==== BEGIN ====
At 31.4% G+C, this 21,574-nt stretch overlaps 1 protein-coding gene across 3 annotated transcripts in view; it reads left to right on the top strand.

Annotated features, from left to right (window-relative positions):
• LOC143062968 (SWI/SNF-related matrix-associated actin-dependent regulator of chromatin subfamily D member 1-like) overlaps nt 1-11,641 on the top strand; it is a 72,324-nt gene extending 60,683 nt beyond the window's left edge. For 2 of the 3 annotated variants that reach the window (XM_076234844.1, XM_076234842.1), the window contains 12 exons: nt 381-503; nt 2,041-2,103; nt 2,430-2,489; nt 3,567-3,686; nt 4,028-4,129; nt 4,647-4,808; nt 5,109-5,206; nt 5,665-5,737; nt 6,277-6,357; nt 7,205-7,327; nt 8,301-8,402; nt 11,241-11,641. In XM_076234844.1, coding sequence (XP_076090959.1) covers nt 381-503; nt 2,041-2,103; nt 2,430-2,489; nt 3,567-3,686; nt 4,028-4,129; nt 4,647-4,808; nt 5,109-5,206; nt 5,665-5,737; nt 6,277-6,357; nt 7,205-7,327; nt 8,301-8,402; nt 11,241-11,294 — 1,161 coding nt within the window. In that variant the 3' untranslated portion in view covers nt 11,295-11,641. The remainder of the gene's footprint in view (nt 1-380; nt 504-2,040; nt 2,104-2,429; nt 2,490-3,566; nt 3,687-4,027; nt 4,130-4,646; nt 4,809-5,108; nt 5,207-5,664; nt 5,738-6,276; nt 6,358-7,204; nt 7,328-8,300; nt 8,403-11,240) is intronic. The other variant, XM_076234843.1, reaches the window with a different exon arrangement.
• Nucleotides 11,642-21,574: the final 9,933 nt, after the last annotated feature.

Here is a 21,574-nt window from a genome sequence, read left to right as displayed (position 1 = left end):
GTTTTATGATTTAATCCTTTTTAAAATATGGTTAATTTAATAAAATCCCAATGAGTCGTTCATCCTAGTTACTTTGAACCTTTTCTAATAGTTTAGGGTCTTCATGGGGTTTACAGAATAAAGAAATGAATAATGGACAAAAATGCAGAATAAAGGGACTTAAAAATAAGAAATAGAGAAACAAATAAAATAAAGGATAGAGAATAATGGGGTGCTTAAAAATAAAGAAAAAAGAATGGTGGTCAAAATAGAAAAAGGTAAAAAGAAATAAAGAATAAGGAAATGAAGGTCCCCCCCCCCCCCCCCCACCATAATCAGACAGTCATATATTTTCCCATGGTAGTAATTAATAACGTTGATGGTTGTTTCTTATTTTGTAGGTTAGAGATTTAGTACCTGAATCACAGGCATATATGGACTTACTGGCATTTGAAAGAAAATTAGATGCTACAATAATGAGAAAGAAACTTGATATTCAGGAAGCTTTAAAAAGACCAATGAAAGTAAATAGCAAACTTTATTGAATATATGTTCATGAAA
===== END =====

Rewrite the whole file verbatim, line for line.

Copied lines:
At 31.4% G+C, this 21,574-nt stretch overlaps 1 protein-coding gene across 3 annotated transcripts in view; it reads left to right on the top strand.

Annotated features, from left to right (window-relative positions):
• LOC143062968 (SWI/SNF-related matrix-associated actin-dependent regulator of chromatin subfamily D member 1-like) overlaps nt 1-11,641 on the top strand; it is a 72,324-nt gene extending 60,683 nt beyond the window's left edge. For 2 of the 3 annotated variants that reach the window (XM_076234844.1, XM_076234842.1), the window contains 12 exons: nt 381-503; nt 2,041-2,103; nt 2,430-2,489; nt 3,567-3,686; nt 4,028-4,129; nt 4,647-4,808; nt 5,109-5,206; nt 5,665-5,737; nt 6,277-6,357; nt 7,205-7,327; nt 8,301-8,402; nt 11,241-11,641. In XM_076234844.1, coding sequence (XP_076090959.1) covers nt 381-503; nt 2,041-2,103; nt 2,430-2,489; nt 3,567-3,686; nt 4,028-4,129; nt 4,647-4,808; nt 5,109-5,206; nt 5,665-5,737; nt 6,277-6,357; nt 7,205-7,327; nt 8,301-8,402; nt 11,241-11,294 — 1,161 coding nt within the window. In that variant the 3' untranslated portion in view covers nt 11,295-11,641. The remainder of the gene's footprint in view (nt 1-380; nt 504-2,040; nt 2,104-2,429; nt 2,490-3,566; nt 3,687-4,027; nt 4,130-4,646; nt 4,809-5,108; nt 5,207-5,664; nt 5,738-6,276; nt 6,358-7,204; nt 7,328-8,300; nt 8,403-11,240) is intronic. The other variant, XM_076234843.1, reaches the window with a different exon arrangement.
• Nucleotides 11,642-21,574: the final 9,933 nt, after the last annotated feature.

Here is a 21,574-nt window from a genome sequence, read left to right as displayed (position 1 = left end):
GTTTTATGATTTAATCCTTTTTAAAATATGGTTAATTTAATAAAATCCCAATGAGTCGTTCATCCTAGTTACTTTGAACCTTTTCTAATAGTTTAGGGTCTTCATGGGGTTTACAGAATAAAGAAATGAATAATGGACAAAAATGCAGAATAAAGGGACTTAAAAATAAGAAATAGAGAAACAAATAAAATAAAGGATAGAGAATAATGGGGTGCTTAAAAATAAAGAAAAAAGAATGGTGGTCAAAATAGAAAAAGGTAAAAAGAAATAAAGAATAAGGAAATGAAGGTCCCCCCCCCCCCCCCCCACCATAATCAGACAGTCATATATTTTCCCATGGTAGTAATTAATAACGTTGATGGTTGTTTCTTATTTTGTAGGTTAGAGATTTAGTACCTGAATCACAGGCATATATGGACTTACTGGCATTTGAAAGAAAATTAGATGCTACAATAATGAGAAAGAAACTTGATATTCAGGAAGCTTTAAAAAGACCAATGAAAGTAAATAGCAAACTTTATTGAATATATGTTCATGAAA